Artificial lighting could mean anything from candles and fire to light bulbs. It is commonly known as “hard light” because it provides a more focused, smaller light surface. This type of lighting is great for product photoshoots. For these, the product’s physical details need to be accentuated to impress a customer.

For example, for something like a watch you’d probably like to shoot indoors with artificial lighting. This is because all the tiny details are what makes this particular watch special, so they should be emphasized.



Generally, you should pick one type of lighting per photo shoot, so you don’t get in your own way. Whichever lighting type you choose, it’s important to turn off all other lights not to contaminate the set. Whether it is shutting of the light inside the room or closing the blinds on windows.


Technique for your smartphone and more


Rule of Thirds


Photograph is from SLRLounge

This is the foundation for all great photography and is usually covered in most introductory photo classes. Don’t underestimate this powerful tool! The rule of thirds breaks up an image into nine equal segments to create a balance composition. It helps the photographer know where to place emphasis.

The goal is to have the product or model placed along the lines, particularly where two lines intersect.  Take a look at your favorite photos, it’s likely they all follow the rule of thirds.


Shots and Angles


Photographs are from Roolee


I highly recommend shooting a variety of photos with different angles, lighting and backdrops. This will help stimulate the right experience for your customers.

For example, if it’s a clothing product shoot the garment alone as well as on a mannequin. It’s helpful to color contrast the product with the backdrop to make it stand out better. Then, capture images on a model with various angles.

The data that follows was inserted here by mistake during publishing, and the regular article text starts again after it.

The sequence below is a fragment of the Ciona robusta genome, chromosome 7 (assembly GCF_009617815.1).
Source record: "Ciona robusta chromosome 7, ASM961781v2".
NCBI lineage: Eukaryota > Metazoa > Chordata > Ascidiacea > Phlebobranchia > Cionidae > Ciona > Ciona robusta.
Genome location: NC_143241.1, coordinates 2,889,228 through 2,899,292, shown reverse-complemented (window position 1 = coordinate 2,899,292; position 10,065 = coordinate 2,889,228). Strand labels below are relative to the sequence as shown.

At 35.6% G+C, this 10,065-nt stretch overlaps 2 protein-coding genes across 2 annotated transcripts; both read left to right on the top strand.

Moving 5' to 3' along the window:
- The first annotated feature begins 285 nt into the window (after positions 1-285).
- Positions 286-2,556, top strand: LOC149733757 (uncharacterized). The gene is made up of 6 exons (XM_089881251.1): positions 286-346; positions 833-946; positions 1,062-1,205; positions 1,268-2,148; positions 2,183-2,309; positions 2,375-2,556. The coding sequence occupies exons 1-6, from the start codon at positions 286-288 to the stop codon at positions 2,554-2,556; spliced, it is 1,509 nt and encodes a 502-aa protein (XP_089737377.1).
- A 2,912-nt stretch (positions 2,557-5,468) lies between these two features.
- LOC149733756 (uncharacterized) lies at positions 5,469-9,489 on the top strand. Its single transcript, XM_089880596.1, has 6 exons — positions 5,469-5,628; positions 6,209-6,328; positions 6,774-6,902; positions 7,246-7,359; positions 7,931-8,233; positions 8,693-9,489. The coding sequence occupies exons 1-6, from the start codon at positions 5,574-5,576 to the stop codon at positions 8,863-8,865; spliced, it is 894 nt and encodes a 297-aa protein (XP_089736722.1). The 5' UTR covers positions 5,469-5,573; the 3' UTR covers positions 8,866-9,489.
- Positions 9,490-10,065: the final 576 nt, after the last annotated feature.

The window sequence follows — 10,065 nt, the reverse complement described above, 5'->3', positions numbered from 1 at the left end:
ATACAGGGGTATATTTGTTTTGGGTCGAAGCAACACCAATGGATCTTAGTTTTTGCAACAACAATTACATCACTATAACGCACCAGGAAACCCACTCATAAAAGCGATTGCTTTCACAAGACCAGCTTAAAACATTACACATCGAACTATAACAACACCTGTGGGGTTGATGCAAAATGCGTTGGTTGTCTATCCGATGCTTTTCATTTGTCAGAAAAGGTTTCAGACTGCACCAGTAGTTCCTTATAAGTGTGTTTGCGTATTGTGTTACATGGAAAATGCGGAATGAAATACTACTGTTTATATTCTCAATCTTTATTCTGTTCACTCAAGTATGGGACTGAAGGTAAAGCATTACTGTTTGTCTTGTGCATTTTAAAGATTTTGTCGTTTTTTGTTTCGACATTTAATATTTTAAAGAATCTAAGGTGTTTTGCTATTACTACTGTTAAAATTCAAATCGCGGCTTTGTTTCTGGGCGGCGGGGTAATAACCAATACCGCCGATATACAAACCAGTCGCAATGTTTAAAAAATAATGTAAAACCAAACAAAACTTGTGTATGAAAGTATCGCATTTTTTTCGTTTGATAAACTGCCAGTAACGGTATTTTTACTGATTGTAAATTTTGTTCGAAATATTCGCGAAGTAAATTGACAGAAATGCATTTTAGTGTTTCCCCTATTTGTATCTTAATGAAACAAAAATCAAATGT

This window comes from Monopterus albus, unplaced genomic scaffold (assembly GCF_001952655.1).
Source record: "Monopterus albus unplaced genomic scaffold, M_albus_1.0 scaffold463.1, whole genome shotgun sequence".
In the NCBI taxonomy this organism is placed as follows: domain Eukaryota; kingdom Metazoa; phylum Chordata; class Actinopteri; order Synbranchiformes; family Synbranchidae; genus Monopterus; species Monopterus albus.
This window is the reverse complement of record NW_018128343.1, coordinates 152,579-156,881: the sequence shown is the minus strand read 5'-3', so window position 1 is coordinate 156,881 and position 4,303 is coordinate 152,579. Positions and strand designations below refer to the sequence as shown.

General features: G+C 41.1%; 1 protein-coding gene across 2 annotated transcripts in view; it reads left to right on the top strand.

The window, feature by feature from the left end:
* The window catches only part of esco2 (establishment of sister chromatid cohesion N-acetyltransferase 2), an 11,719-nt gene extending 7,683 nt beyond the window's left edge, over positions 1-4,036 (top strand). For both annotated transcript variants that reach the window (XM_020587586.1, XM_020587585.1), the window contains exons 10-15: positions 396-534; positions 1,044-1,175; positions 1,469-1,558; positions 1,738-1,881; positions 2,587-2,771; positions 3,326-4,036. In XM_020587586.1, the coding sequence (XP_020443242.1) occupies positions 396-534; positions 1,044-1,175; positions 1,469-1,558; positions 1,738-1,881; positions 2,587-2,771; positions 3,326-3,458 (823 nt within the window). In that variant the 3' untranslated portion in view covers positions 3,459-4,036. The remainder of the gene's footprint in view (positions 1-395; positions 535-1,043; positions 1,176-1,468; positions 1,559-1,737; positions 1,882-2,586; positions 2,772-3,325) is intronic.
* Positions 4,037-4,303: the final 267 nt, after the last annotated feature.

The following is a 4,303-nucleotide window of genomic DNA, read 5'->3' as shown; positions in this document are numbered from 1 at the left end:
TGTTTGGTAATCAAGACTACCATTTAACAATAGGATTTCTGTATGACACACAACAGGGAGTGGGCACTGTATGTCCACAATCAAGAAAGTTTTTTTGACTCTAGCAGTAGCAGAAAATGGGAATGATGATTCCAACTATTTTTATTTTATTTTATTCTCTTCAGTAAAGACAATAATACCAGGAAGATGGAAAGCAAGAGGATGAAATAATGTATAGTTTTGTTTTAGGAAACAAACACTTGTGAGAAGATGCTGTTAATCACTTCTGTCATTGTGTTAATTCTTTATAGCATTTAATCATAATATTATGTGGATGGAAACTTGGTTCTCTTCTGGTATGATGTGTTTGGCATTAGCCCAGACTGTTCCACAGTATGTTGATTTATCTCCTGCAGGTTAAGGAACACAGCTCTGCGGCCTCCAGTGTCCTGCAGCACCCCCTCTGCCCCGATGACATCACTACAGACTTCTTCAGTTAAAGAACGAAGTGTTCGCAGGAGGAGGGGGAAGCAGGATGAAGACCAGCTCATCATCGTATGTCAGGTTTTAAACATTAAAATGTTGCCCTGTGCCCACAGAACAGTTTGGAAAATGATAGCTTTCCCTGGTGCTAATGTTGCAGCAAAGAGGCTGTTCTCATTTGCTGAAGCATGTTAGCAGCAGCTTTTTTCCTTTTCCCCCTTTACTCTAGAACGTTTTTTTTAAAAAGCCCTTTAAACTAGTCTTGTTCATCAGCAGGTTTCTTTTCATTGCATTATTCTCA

This one is huge! Often if a website only shows one type of image, I won’t even consider buying it because I need to know how it fits for me to commit to it. Which photograph stands out to you more? Which one makes you more likely to buy these shoes?


Context


Photograph from Jackson Rowe

An eye-catching photo tells a story, it paints a picture, especially if you are trying to promote something. You want your customer’s to be able to envision themselves using your product. 

For instance, if you are trying to photograph a dress, the white background will help pull focus to the physical details of the dress. But if you shoot a model wearing a dress at a picnic with her beau or walking down the beach at sunset, then you give your customer a chance to see themselves wearing that dress. These types of photos make the wheels turn in their head and is more likely to get you the sales.


Inspiration for eye-catching photos


Photograph is from coconut Bowls

It’s likely that you have your own favorite stores and Instagram pages. They draw you in with eye-catching photos and showcase products in a way that makes you want to buy them. (I’ve had to stop following some of my favorite stores on insta so I’m not too tempted).


Photographs are powerful! It’s a good idea to take a look at other businesses with the same vibe or similar products. Draw inspiration from these and learn how to showcase your products in a  proven-to-work way.




That’s all for now, friends. I hope these product photography basics help you hit the ground running and create some eye-catching photos with your smartphone.

There is so much to learn about photography, and it can get quite complicated, but it doesn’t need to be. Start with what you know and work your way up. You can enroll in a class, watch YouTube videos, read blogs and you’ll be on your way.  You can always upgrade your gear as you learn. For now start with what you have and have fun with it!




Still looking for a photographer for your business? Photos by Pala Mikayla guarantees a fun, lively atmosphere, quality guidance, and professional services… while still having a good time. Check out my work!